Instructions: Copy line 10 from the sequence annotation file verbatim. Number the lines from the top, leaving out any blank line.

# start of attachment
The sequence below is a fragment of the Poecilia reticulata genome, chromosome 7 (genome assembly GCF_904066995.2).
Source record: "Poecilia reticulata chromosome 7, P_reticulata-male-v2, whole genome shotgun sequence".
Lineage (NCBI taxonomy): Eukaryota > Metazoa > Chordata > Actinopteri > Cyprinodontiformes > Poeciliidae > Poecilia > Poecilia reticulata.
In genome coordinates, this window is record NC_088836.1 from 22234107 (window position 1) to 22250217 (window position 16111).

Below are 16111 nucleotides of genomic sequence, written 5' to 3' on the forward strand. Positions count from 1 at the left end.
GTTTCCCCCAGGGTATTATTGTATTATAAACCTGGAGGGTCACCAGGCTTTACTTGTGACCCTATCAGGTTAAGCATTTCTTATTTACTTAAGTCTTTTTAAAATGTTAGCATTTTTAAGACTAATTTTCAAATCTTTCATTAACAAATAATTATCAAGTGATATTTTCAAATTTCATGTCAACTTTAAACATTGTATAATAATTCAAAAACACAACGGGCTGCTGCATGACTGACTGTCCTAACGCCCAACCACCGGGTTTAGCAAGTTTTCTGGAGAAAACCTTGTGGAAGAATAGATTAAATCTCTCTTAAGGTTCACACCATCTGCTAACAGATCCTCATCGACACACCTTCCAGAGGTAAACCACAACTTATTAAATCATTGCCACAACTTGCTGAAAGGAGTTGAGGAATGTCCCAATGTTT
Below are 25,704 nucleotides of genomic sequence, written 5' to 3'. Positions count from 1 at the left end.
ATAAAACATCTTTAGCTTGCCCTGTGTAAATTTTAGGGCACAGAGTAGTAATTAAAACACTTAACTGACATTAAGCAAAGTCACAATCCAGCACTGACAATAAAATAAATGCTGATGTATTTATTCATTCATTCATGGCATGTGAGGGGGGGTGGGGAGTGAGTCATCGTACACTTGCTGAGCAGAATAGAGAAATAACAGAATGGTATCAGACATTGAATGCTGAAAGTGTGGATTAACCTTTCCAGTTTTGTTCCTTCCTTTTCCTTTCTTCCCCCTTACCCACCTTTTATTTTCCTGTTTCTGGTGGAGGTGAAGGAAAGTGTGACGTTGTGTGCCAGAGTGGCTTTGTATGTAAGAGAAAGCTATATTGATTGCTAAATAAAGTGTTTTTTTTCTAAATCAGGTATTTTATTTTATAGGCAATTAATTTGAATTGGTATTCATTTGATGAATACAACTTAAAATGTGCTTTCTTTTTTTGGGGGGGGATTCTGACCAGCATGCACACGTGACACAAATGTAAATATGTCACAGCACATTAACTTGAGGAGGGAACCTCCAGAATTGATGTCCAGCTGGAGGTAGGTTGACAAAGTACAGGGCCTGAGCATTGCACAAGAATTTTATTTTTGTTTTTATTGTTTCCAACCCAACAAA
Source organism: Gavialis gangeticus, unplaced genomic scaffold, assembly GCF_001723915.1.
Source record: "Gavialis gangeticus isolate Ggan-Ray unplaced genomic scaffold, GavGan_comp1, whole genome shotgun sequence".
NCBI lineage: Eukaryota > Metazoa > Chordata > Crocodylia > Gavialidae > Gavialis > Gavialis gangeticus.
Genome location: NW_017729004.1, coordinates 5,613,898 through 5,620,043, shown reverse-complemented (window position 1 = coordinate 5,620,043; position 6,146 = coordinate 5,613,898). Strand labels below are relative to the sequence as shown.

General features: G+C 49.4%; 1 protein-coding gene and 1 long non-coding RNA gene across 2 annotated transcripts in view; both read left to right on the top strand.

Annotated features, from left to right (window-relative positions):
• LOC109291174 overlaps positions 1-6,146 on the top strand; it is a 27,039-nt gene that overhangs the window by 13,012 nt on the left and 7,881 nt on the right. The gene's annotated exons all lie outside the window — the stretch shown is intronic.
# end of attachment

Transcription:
Source record: "Gavialis gangeticus isolate Ggan-Ray unplaced genomic scaffold, GavGan_comp1, whole genome shotgun sequence".